ARCTIC LABORATORY took place in March 2024 throughout a period of four weeks. During these weeks drawing workshop activities, film recordings and conversations with locals from Ilulissat and Qeqertarsuaq formed the basis for process-oriented but site-specific studies of Arctic imagery and climate change. At the core was an exchange of Arctic experiences through art, science, drawing, and filming climate stories with people in Ilulissat (Greenland), marine biologists in Qeqertarsuaq (Greenland) in cooperation with Climate Narratives (Ilulissat/Norway) – an international large-scale research project and network.

Eva and Janne setting up Arctic laboratory at ILLU. Photo: Torkel Gissel

Prior to stay in Ilulissat and Qeqertarsuaq we – Janne Breinholt Bak, Eva la Cour and Torkel Gissel Nielsen – each brought an element to the ‘laboratory’. Eva la Cour had brought three developed Super 8 films from last year’s fieldwork at the Arctic Station. Torkel Gissel Nielsen presented three large prints of copepods of the genus Calanus hyperboreus, and Janne Breinholt Bak brought her map drawings of the nations’ claims to the seabed at the North Pole. Common to all elements was our interest in talking about how Arctic climate change research and artistic practices can connect to people living in the Arctic.

In the laboratory, physically embodied by ILLU Art & Science Hub, we collected photographs and video- and film stills both from our stay in 2023 and this year, a drawing of the retreat of the ice sheet in the Icefjord (Ilulissat) throughout centuries and local stories about how climate change affects people’s everyday lives. At our research workshop, the students from a local primary school class (7.b) drew marine animals from the Arctic Sea, based on a presentation about the ocean’s food chain by Torkel Gissel Nielsen. The drawings eventually came to form a frieze at ILLU. Effectively, interesting connections were made between different elements in the exhibition at ILLU, giving rise to new conversations to emerge.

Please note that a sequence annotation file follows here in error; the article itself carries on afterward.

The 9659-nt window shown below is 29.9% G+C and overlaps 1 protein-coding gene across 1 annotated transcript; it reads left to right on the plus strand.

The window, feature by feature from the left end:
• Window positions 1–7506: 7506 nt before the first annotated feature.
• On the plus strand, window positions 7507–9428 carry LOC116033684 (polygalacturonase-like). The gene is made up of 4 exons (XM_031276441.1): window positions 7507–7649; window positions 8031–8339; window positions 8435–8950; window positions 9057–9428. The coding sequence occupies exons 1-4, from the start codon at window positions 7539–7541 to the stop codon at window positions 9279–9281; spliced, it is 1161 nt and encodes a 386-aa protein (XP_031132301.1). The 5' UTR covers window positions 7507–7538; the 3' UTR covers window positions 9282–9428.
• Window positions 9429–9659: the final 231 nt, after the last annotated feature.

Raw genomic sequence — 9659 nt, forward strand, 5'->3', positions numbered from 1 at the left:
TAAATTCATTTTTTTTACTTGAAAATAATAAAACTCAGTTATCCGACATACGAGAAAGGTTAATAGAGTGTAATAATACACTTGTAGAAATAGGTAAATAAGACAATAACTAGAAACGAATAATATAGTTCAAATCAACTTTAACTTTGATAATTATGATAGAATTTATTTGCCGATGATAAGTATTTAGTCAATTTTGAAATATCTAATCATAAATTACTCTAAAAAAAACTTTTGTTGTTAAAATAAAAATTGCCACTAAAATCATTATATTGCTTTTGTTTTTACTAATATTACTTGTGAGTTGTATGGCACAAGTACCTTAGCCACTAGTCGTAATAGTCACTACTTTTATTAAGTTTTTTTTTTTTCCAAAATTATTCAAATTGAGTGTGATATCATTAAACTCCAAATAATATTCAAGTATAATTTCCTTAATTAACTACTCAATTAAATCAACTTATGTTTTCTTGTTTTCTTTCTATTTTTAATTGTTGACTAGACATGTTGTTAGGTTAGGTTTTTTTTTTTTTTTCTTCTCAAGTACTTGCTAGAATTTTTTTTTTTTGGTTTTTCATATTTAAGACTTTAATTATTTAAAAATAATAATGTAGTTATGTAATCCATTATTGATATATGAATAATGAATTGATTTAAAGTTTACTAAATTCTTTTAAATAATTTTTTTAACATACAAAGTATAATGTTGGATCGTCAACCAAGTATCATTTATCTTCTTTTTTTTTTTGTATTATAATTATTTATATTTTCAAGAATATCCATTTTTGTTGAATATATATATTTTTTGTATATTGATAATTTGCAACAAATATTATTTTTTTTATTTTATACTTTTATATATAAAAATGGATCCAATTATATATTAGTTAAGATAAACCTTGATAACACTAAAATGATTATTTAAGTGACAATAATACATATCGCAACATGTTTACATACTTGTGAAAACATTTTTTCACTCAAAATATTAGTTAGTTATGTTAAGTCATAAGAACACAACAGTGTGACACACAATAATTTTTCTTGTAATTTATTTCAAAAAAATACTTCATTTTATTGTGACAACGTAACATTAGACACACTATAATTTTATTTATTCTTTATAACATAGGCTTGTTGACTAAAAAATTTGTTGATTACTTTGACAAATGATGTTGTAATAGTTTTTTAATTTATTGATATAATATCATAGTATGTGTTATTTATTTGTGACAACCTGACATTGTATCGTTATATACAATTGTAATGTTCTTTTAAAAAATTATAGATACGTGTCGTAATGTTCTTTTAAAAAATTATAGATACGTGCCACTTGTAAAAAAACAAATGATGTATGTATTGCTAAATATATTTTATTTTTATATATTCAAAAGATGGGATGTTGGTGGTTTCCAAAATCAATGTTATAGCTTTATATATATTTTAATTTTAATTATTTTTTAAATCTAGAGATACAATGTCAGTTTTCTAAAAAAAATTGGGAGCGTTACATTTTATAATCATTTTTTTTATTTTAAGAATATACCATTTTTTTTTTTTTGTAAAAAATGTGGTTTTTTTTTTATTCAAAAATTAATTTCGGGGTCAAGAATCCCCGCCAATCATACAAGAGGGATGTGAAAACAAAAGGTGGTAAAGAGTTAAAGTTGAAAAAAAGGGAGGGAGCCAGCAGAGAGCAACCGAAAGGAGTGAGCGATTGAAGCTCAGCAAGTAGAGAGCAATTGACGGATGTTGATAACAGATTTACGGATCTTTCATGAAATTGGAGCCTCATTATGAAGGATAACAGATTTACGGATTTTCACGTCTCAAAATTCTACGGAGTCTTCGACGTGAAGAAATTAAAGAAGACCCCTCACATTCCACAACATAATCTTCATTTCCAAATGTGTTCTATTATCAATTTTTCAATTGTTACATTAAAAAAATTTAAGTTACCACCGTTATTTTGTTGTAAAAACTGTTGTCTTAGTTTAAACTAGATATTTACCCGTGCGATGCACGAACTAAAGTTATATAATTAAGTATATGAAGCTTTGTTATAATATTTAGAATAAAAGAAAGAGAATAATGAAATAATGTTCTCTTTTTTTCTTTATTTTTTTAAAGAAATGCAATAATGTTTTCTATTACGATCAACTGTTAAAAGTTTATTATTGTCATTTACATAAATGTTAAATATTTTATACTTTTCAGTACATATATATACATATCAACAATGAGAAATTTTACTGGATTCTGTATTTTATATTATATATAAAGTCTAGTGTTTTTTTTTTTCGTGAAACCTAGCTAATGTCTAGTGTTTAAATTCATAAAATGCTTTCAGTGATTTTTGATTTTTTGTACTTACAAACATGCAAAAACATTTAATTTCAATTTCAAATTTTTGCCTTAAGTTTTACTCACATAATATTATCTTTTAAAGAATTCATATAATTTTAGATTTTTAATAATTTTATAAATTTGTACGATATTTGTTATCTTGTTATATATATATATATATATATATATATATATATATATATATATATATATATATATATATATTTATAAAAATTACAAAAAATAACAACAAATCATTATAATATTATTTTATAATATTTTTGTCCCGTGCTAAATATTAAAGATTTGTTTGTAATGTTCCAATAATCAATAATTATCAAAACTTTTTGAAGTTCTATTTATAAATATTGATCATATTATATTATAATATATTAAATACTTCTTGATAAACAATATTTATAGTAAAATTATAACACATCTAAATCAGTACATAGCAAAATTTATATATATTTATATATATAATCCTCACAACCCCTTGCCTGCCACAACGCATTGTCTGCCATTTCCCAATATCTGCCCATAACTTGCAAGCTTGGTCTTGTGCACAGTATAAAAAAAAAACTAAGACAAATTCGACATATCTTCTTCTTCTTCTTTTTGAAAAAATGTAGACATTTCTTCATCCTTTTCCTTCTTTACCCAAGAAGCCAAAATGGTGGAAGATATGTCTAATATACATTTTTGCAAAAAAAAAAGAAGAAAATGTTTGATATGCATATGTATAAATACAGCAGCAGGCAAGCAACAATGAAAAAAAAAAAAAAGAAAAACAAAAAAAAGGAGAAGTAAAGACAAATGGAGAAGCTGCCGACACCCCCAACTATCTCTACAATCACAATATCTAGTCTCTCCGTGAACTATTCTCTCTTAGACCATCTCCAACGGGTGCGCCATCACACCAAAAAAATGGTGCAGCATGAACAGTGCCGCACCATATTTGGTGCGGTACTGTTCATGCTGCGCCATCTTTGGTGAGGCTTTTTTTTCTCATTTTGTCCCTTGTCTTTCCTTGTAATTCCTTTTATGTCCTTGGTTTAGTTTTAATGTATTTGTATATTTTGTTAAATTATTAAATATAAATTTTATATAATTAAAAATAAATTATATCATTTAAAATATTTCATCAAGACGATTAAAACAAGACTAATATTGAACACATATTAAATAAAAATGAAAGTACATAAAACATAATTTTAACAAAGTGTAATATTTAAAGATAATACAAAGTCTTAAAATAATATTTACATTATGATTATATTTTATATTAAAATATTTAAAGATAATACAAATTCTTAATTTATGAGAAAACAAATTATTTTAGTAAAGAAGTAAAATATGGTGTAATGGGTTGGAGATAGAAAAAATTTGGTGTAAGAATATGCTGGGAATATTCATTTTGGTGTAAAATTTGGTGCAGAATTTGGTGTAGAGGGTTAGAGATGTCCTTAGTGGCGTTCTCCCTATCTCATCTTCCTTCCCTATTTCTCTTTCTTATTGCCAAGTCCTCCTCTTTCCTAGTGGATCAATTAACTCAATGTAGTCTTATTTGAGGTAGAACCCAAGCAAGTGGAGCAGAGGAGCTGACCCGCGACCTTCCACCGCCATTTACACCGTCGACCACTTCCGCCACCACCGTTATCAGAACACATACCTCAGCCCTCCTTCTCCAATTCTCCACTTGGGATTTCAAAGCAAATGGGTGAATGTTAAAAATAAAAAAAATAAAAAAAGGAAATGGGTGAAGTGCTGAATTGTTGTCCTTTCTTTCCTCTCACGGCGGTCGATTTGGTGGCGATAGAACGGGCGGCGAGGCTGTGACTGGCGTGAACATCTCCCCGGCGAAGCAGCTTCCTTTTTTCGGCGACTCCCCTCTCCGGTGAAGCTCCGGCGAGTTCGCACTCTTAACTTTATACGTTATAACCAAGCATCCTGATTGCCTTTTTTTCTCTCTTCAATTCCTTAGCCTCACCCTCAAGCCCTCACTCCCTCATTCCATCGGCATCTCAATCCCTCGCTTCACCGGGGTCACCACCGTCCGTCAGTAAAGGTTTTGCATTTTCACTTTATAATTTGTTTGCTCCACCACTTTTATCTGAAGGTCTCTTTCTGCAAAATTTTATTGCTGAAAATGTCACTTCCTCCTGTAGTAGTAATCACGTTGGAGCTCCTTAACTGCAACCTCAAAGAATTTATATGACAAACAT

Based on the exhibition production and workshops at ILLU, conversations have led to collaborations between ILLU/the group Arctic Laboratory and local schools as well as individuals in the neighborhood. In addition, steps have been taken towards establishing a network and future projects with other culture producers in the field of socially engaged art and art & natural science collaborations – both in Ilulissat and at Arctic Station.

The intention is to continue the process oriented and investigative formats that characterizes our work so far, and to draw from the experiences gained. We thus intend to return to Ilulissat and Arctic Station already in March 2025, but with a broader impact as part of the above-mentioned Nordic network.

The most valuable experience in the case of this project has been the deepened understanding of how climate science issues and discourses are locally perceived and worked up against. The workshops, interactions and presentations hosted at ILLU allowed for both formal presentations and informal conversations. These revolved around topics pertaining to how environmental awareness connect with the importance of awareness towards socially sustainability. A particular focus was that which is perceived as experiences of climate change in the Nordic region. During the opening of our exhibition, it was thus important for us to facilitate a space for interactions. Here conversations and negotiations of that which is imagined as the Arctic and a Danish-Greenlandic relationship also had prominence.

Fieldwork at Disko Bay and setting up the Arctic Laboratory at ILLU. Photos: Arctic Laboratory

By connecting artistic practice, natural science and local anecdotes, we were able to produce new perspectives to the nature-culture metabolisms at stake in a changing Arctic. Our process-driven cross disciplinary approach, involving both young and elder local people from Ilulissat, allowed different kinds and scales of awarenesses of climate change in the Arctic area to connect.

The ‘open house’ format at ILLU, to which we invited via local social media networks, aimed at facilitating an inclusive space. Centered around accessible-for-all-activities such as drawing, coffee, and waffles, the events at ILLU showed to attract a wide range of both children grownups, men and women, permanent and temporary locals (primarily with Greenlandic and Danish backgrounds).

The residency, collaboration and exhibition activities at ILLU and at Arctic Station feeds an ongoing cross-disciplinary conversation, that will continue forthcoming. Based on our joint experiences, we are now in the process of formulating a larger and more long-term project. This will include a return to Ilulissat and Arctic Station to build on the relations with locals already established and the sensitivity with gained to the issues, tensions and frictions at stake in temporary site-responsive arts projects.

We want to thank Nordic Council of Ministers and Statens Kunstfond for supporting Arctic Laboratory in this exciting residency.